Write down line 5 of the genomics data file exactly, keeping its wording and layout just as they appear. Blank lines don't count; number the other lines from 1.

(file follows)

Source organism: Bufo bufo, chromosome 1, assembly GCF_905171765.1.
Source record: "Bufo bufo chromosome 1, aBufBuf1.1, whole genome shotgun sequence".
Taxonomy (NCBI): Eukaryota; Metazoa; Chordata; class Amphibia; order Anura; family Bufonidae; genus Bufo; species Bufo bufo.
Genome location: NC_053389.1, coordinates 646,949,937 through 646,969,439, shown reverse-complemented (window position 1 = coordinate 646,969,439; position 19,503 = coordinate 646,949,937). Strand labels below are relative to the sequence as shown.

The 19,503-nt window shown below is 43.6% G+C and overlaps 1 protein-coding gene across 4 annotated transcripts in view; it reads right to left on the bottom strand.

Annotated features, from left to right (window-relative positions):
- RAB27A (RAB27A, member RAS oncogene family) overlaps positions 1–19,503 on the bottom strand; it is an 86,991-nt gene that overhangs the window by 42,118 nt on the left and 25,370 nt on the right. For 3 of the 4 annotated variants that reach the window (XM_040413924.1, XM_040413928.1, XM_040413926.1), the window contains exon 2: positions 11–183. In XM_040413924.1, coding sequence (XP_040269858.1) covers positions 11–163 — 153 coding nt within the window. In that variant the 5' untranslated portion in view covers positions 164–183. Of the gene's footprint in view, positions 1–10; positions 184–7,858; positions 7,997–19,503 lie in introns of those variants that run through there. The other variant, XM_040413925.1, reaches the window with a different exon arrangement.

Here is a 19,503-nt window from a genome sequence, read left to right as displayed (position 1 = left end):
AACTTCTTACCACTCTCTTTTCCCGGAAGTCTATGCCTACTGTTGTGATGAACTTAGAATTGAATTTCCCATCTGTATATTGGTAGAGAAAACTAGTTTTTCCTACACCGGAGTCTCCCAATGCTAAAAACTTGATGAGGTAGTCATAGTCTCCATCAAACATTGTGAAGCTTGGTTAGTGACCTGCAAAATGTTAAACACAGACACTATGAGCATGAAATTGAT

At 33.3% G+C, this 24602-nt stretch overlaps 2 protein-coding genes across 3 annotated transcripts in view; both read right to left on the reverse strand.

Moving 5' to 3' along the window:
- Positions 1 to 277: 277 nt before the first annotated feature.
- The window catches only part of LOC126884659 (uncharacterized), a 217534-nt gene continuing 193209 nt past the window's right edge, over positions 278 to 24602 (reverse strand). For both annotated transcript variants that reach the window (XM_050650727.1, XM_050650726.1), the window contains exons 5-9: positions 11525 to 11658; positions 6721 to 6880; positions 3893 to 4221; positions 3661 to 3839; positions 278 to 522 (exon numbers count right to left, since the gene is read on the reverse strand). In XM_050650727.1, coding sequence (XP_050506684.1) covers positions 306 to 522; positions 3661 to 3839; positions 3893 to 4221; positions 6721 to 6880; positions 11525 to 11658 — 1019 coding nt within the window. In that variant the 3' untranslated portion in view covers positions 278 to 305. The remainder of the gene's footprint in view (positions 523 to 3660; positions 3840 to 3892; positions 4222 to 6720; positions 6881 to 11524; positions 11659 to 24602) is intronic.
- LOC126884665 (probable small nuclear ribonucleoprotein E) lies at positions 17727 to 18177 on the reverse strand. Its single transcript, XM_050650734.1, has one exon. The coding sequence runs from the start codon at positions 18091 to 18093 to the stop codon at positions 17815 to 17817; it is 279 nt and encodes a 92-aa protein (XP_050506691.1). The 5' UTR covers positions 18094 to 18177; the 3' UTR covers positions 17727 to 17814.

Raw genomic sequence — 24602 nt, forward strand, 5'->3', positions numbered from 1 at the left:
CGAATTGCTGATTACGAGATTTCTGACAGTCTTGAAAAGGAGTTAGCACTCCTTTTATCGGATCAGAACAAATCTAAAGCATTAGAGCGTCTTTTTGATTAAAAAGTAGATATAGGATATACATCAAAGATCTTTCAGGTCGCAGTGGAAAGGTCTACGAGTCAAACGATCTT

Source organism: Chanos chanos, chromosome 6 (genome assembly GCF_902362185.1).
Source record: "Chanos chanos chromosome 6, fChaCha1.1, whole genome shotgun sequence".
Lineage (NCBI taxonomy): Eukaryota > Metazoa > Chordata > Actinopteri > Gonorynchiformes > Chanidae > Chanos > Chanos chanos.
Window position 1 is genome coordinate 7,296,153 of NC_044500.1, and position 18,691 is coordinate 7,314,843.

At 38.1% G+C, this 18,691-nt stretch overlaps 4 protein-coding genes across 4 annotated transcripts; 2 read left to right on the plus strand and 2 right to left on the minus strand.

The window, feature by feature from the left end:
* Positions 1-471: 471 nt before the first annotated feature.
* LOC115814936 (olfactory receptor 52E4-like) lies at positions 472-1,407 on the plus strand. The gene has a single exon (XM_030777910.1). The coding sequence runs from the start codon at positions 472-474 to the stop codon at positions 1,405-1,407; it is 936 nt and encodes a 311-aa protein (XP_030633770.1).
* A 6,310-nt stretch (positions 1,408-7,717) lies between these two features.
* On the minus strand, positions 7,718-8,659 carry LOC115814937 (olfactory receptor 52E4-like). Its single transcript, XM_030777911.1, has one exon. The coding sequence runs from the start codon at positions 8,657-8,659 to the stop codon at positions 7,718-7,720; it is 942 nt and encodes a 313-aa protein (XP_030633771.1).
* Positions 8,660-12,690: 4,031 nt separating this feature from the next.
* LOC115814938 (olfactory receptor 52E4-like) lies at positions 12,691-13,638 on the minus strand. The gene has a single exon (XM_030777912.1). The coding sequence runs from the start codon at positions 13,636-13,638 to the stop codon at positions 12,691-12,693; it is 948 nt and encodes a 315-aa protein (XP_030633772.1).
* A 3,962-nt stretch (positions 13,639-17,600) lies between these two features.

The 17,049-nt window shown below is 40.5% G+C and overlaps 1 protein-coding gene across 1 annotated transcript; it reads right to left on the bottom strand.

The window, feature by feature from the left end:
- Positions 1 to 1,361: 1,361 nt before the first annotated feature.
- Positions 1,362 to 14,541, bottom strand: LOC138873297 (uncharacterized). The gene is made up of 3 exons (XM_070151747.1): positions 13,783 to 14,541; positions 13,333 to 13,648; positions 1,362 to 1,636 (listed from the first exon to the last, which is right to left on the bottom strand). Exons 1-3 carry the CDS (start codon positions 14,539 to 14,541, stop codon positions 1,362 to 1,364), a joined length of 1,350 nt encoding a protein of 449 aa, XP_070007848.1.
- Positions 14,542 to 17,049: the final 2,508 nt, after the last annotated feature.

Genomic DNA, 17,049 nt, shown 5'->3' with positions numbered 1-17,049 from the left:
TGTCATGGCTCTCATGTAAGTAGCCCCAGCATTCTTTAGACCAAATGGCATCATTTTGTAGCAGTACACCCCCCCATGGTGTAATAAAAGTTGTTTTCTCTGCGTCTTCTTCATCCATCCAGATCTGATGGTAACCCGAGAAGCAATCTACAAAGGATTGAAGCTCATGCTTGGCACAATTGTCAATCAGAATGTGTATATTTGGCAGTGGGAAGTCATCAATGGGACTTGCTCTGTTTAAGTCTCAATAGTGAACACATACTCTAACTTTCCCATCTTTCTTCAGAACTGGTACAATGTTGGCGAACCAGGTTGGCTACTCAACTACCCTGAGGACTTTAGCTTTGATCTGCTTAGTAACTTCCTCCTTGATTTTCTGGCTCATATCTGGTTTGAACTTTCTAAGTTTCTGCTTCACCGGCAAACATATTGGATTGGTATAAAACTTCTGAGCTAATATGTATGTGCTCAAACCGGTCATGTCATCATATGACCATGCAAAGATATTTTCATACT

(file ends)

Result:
The 19,503-nt window shown below is 43.6% G+C and overlaps 1 protein-coding gene across 4 annotated transcripts in view; it reads right to left on the bottom strand.